We caught up with former "Yokes" and "Blue-Sun" stick-man Ray Nolan, to talk about his new band The Rambleers, and his incessant need to hit things.
AIMR: What attracted you to the drums in the first place?
RN: They seemed like the most fun instrument to play and my older brother played them for a while too, I was fairly young when he had them but I do remember being given out to for playing with them.
AIMR: How old where you when you first picked up the sticks?
RN: I was 15 when I bought my first kit. I was working in a pub and I saved up the money for my first kit after a few months, it was around £300. The drums were good but it had these really shitty cymbals and they bent the first time I hit them.
AIMR: Did it come naturally to you?
RN: Yes I picked it up fairly quick. Although I did play them for at least 2-3 hours a day for the first 2 years. But I decided to get lessons, so I could learn quicker and learn as many different styles as I could, and to read music. In school we used to get an hour for lunch and I lived close to the school, so I would be home in 5 minutes. I would scoff my lunch and head straight out to the shed and play the drums and then end up being late back to school.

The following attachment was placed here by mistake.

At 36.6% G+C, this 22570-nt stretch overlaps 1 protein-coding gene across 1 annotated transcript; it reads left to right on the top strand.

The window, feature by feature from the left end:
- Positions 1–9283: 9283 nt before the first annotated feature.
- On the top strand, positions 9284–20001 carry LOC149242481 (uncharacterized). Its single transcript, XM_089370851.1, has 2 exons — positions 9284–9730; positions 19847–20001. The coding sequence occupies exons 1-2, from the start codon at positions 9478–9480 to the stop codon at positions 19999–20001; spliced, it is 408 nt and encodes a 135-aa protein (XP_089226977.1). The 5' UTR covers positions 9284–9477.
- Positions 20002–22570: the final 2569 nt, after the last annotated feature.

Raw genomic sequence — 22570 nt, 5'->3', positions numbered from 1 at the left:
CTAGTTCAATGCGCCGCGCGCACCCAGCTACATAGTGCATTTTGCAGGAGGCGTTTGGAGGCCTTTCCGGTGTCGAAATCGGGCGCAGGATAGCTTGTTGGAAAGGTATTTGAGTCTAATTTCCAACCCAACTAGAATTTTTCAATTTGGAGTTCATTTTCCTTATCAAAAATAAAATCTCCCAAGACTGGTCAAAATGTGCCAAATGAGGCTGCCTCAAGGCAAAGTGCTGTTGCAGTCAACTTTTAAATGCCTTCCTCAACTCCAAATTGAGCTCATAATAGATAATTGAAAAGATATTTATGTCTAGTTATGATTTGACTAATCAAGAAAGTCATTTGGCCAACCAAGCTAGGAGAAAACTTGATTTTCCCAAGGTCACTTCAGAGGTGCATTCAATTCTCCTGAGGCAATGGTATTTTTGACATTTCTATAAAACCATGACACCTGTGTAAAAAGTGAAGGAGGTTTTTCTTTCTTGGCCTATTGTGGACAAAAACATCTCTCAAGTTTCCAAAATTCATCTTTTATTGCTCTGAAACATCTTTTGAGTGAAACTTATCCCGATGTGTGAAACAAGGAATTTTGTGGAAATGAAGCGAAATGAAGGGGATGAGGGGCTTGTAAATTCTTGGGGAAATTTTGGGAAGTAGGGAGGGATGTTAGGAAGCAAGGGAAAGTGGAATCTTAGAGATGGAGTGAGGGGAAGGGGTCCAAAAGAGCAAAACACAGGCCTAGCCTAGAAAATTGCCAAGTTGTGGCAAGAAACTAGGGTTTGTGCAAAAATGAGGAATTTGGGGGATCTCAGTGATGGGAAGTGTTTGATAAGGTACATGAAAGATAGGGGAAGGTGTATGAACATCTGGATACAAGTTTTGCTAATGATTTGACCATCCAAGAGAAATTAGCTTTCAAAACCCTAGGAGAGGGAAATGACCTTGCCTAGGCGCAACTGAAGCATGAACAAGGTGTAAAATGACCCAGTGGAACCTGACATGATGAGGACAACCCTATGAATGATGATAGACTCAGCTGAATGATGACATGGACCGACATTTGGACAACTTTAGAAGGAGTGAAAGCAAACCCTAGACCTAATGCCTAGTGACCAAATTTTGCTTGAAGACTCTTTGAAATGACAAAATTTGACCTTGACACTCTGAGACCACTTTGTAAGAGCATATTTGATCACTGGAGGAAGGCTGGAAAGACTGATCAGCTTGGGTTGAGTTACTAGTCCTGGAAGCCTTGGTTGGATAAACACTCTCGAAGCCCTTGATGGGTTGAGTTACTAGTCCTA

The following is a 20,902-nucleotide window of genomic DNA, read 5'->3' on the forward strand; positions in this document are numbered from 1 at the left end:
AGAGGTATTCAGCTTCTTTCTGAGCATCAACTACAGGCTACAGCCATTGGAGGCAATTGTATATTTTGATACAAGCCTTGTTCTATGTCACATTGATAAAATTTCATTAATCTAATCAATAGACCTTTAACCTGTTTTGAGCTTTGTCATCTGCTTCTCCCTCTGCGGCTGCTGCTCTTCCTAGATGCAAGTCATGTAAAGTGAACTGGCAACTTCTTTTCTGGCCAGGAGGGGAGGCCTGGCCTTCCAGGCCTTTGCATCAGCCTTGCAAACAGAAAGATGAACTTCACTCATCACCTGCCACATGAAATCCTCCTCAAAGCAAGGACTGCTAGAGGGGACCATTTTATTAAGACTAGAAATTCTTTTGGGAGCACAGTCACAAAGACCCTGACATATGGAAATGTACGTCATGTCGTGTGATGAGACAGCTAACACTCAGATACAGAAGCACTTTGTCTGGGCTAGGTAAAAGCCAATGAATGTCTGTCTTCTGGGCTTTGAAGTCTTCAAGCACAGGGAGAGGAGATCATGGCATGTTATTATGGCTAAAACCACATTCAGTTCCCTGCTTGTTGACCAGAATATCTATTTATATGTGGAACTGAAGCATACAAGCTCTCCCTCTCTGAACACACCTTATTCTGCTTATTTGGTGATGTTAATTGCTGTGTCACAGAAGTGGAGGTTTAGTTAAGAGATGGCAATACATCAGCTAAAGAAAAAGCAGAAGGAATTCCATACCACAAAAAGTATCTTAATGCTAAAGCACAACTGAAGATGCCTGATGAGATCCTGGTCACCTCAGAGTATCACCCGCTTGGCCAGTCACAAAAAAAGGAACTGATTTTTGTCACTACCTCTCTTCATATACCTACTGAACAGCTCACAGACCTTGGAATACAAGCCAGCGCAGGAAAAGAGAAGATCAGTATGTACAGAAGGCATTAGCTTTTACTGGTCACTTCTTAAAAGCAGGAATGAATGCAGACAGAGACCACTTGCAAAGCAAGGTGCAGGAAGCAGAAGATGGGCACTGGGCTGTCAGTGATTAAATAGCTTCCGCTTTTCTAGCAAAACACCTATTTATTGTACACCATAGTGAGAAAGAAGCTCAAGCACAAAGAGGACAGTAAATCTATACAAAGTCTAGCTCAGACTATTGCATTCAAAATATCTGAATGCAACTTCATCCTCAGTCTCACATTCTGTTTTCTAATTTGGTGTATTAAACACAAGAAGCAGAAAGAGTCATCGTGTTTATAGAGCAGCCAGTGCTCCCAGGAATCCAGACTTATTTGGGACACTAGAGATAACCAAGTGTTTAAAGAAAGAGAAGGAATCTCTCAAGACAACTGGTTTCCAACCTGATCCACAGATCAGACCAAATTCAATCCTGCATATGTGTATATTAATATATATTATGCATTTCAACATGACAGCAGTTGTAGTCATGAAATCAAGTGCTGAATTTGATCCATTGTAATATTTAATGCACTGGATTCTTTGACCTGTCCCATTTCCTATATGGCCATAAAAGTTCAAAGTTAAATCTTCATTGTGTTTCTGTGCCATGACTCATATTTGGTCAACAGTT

AIMR: Who were your original influences?
RN: Guns N Roses. I think "Coma" was the song that convinced me to play the drums.Then later after hearing Led Zeppelin II and seeing "The Song remains the Same" It was John Bonham. I was blown away by the way he played, from the "Moby Dick" solo to the delicate percussion on "Rain Song" No one comes close to him in my opinion. Other favourites would be Levon Helm (The Band) and Brian Downey (Thin Lizzy) They are both fantastic drummers with great feel.
AIMR: What was the first album/song you bought was it purely for the drumming?
RN: The first CD I bought with my own money was "The Man Who" by Travis, that kind of music was big a the time and I listened to a lot of indie music after that like Blur and The Verve. Then I moved on to Metal and heavy rock for a while. After hearing "Live and Dangerous" by Thin Lizzy. I bought it, just to learn the drumming for those songs. The drumming on "Massacre and Emerald" is brilliant and I think Brian Downey is a very under-rated drummer.
AIMR: What was the first gig you attended?
RN: It was a metal band called Raging Speedhorn in the Temple bar music centre when I was about 14. It was an over 18s gig. We had met the band in a cafe/bar before the gig and they got us in. Most of us did look over 18 at that stage anyway. It was the first time I had seen a proper mosh pit and I got beat around the place, but it was brilliant.